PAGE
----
OnQ Blog

A more level playing field for ICT companies in the Trans-Pacific region

Few industries are as international in scope as the mobile and information communications and telecommunications (ICT) sectors, a fact that positions Qualcomm and others in the ICT industries among the benefactors of the Trans-Pacific Partnership (TPP) agreement.

Once the treaty takes effect, American customers of ICT products will benefit from what amounts to a tax cut as tariffs on some overseas goods are reduced, and U.S. ICT workers will get more of a level playing field as some rival economies overseas are required to play by the same rules.

By 2020, the Asia Pacific region is projected to account for 56% of global smartphone sales.

Mobile is a vibrant element of the U.S. economy, employing more than a million Americans and generating more than 3% of U.S. gross domestic product. On the other side of the Pacific, mobile technology is both a key factor in economic growth and a key sector benefitting from that growth. By 2020, the Asia Pacific region is projected to account for 56% of global smartphone sales.

The TPP is expected to boost these and other industries by advancing alignment of trade regimes among the TPP partners and improving the commercial opportunities for mobile companies, workers, and innovators, including Qualcomm.

 Earning the title of the “first digital trade agreement,” the Trans-Pacific Partnership includes:

  • Strong intellectual property (IP) protection and enforcement provisions
  • Greater regulatory transparency
  • Measures to enhance global trade in ICT products and services

The strengthening of IP rights

The TPP IP agreements may be the most significant, comprehensive set of IP provisions in any trade agreement, building on the World Trade Organization (WTO)’s agreement on Trade-Related Aspects of Intellectual Property Rights (TRIPS) and the IP chapter of the U.S. Korea Free Trade Agreement (KORUS)—both applauded by Qualcomm at the time of their adoption. Patents, trademarks, copyright, and trade secrets underpin the ability of Qualcomm and other ICT companies to invest years and billions of dollars in research and development to innovate, knowing the resulting inventions will be protected from theft.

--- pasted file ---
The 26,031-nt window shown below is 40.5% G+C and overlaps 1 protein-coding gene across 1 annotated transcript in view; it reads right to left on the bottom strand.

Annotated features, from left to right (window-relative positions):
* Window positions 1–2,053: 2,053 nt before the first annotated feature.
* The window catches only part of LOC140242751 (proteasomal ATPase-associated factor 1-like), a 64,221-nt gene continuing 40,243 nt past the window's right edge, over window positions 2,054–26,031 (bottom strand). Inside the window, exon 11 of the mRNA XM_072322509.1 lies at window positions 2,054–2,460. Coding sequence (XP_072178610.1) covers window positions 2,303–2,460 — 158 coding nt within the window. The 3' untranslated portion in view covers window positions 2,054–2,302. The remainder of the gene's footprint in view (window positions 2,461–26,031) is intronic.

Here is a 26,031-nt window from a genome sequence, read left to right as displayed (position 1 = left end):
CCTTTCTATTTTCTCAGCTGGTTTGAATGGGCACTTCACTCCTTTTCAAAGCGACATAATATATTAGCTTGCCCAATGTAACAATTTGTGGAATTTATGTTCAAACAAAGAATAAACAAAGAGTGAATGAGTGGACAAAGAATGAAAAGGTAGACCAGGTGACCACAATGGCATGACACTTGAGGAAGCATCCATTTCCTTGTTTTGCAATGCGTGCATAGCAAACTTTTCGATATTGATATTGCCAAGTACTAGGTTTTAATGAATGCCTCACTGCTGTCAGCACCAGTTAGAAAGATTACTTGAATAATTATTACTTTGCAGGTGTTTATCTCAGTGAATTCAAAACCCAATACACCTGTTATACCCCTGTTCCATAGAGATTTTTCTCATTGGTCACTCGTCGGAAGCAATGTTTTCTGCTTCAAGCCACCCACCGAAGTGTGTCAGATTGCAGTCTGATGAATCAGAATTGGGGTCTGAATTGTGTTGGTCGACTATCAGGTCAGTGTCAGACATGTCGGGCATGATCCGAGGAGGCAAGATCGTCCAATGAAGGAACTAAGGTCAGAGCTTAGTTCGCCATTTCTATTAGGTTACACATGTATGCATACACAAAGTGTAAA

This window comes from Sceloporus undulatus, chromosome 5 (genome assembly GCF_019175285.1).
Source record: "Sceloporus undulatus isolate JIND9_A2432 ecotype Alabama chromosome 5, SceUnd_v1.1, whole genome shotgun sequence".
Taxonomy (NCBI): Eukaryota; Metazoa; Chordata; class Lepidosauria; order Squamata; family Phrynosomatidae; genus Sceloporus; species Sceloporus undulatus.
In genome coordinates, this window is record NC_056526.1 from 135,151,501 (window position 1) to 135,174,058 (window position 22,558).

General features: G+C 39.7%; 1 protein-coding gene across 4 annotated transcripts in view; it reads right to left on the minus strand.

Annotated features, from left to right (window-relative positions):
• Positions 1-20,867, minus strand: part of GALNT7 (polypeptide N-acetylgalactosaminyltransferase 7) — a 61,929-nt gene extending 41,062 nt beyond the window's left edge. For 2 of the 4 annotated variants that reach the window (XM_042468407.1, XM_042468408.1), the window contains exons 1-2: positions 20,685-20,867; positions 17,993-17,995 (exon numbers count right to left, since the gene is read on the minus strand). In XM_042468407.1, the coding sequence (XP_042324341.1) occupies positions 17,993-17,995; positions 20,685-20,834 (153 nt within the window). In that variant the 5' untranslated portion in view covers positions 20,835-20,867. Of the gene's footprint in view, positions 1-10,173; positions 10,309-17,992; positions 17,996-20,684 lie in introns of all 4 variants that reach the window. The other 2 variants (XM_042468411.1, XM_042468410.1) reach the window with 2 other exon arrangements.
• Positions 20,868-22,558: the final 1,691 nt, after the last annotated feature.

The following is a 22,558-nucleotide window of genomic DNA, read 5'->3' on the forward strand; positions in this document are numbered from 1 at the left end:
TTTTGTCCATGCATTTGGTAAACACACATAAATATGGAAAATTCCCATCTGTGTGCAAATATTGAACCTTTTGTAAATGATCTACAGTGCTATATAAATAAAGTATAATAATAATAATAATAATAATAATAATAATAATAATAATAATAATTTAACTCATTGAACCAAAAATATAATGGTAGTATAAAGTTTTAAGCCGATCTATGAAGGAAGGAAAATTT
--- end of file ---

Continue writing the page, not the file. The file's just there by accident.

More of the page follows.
So we enthusiastically support the anticipated strong and enforceable intellectual property protections, the enhanced protection for proprietary information against disclosure, the criminalization of trade secrets theft, and updated provisions targeting government involvement in piracy and cyber theft expected in TPP.

Regulatory compatibility and global, interoperable standards

Technology is borderless, and U.S. technology solutions are maximized by regulatory compatibility and global, interoperable standards. The TPP includes an entirely new chapter concerning regulatory transparency, assessing the impact of regulations, and promoting coordination on new regulations within governments. Advancing internal coordination of rule-making across governments in TPP parties through a more open and transparent regulatory environment should produce more effective, more legitimate, and less costly rules for companies.

Enhanced global trade in semiconductors

We also understand that there will be zero tariffs on all industrial products, including many ICT products covered by the original WTO Information Technology Agreement, which has enhanced global trade in semiconductors. A guarantee that more countries remove tariffs on semiconductors is good for Qualcomm and many of our handset-making customers’ business.  

At Qualcomm, we look forward to reviewing the final text of the TPP once it is published in the coming weeks and working to support domestic ratification by the U.S. Congress and all the TPP governments.

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